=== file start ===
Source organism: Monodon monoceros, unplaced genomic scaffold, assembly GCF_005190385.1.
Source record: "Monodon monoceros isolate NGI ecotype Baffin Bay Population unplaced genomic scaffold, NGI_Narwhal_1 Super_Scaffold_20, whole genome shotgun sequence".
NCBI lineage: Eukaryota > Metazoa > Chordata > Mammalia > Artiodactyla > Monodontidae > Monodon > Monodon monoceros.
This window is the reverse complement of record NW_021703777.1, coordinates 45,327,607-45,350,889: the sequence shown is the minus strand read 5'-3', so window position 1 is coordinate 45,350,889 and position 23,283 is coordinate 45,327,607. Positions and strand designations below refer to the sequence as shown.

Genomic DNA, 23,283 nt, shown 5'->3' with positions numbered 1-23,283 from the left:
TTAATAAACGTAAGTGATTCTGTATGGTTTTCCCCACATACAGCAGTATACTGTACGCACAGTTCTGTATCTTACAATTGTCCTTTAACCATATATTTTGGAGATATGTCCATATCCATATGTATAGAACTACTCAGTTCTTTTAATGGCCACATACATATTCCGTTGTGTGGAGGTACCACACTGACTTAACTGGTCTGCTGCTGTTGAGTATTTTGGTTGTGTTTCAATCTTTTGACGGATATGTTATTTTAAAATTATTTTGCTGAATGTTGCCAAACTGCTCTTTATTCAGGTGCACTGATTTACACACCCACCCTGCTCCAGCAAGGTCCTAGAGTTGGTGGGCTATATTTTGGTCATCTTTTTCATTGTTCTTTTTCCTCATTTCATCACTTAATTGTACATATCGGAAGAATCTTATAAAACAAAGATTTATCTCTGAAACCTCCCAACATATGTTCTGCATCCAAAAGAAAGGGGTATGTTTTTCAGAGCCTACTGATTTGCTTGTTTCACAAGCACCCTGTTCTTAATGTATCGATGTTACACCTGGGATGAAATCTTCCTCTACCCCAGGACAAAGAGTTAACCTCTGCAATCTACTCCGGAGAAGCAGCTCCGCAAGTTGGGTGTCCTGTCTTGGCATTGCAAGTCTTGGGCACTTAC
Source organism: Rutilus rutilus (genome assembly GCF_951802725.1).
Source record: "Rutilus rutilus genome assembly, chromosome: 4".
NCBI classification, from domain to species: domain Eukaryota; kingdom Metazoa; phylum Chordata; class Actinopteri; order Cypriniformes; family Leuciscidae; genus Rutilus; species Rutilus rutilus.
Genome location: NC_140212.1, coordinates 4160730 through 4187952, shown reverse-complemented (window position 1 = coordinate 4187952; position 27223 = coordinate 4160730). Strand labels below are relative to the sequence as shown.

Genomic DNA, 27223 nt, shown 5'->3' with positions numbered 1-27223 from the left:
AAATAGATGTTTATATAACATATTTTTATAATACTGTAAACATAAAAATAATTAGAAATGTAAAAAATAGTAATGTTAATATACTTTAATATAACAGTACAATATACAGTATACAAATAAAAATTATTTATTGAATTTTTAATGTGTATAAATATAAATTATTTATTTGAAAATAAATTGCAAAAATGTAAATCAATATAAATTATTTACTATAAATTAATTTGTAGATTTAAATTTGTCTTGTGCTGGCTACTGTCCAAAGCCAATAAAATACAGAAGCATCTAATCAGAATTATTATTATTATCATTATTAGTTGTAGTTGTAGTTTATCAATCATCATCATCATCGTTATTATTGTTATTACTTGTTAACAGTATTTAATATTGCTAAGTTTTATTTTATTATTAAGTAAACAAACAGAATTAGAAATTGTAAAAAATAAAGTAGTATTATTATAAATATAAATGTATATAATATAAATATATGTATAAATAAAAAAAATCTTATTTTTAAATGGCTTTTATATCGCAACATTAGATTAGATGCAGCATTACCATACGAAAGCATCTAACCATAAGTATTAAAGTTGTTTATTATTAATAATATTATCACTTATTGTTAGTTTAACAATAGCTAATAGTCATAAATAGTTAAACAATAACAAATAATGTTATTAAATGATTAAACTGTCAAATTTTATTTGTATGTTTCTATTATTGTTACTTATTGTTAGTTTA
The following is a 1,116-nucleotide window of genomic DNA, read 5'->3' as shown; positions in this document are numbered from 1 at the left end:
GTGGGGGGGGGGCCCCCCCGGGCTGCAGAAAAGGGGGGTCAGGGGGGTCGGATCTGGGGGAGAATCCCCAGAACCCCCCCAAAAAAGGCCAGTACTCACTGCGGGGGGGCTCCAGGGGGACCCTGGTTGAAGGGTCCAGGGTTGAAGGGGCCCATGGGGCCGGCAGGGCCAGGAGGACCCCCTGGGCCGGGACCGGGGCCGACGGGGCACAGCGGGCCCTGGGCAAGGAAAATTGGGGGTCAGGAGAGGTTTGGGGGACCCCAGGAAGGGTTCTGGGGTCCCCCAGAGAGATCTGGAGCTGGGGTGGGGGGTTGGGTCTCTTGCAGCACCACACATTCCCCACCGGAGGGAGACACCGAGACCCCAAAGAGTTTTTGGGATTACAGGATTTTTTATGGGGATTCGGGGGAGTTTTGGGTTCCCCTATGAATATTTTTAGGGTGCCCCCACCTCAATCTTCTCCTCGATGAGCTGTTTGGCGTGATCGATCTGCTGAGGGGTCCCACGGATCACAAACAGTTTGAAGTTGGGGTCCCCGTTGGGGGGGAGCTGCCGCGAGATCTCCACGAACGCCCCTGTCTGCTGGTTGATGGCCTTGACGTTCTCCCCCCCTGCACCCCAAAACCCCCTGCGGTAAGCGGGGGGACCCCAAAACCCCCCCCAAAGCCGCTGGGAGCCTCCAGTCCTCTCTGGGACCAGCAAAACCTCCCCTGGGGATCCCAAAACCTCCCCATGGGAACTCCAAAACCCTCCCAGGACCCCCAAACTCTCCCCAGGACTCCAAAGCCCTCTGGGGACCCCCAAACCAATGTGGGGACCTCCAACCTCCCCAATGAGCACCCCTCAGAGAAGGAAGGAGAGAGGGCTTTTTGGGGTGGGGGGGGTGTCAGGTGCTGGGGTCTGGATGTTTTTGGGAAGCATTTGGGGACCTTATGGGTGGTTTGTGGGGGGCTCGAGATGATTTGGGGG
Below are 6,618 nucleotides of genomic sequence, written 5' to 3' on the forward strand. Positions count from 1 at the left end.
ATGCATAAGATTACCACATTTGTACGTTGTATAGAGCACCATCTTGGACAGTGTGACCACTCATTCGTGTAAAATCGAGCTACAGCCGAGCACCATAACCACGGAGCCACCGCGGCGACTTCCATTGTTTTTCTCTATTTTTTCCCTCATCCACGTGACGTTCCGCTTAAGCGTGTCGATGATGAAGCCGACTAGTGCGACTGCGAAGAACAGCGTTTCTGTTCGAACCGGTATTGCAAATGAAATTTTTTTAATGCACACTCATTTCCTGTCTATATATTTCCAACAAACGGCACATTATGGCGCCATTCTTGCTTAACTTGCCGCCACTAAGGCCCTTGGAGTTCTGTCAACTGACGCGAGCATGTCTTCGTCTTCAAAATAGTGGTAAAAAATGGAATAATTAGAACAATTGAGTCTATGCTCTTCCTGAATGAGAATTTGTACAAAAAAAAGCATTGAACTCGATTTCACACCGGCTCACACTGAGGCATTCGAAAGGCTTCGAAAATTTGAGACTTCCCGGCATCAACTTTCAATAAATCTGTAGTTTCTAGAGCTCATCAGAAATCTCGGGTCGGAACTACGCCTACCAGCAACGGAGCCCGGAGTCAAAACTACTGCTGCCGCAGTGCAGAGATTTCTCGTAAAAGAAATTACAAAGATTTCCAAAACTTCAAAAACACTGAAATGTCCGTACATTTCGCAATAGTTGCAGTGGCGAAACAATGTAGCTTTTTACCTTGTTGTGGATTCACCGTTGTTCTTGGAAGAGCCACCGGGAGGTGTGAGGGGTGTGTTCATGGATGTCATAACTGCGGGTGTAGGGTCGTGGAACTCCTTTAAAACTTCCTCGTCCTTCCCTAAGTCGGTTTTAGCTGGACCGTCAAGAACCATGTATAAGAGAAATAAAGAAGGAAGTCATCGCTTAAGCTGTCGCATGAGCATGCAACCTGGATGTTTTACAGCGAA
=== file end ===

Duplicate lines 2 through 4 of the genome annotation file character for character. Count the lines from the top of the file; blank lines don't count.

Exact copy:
Source record: "Monodon monoceros isolate NGI ecotype Baffin Bay Population unplaced genomic scaffold, NGI_Narwhal_1 Super_Scaffold_20, whole genome shotgun sequence".
NCBI lineage: Eukaryota > Metazoa > Chordata > Mammalia > Artiodactyla > Monodontidae > Monodon > Monodon monoceros.
This window is the reverse complement of record NW_021703777.1, coordinates 45,327,607-45,350,889: the sequence shown is the minus strand read 5'-3', so window position 1 is coordinate 45,350,889 and position 23,283 is coordinate 45,327,607. Positions and strand designations below refer to the sequence as shown.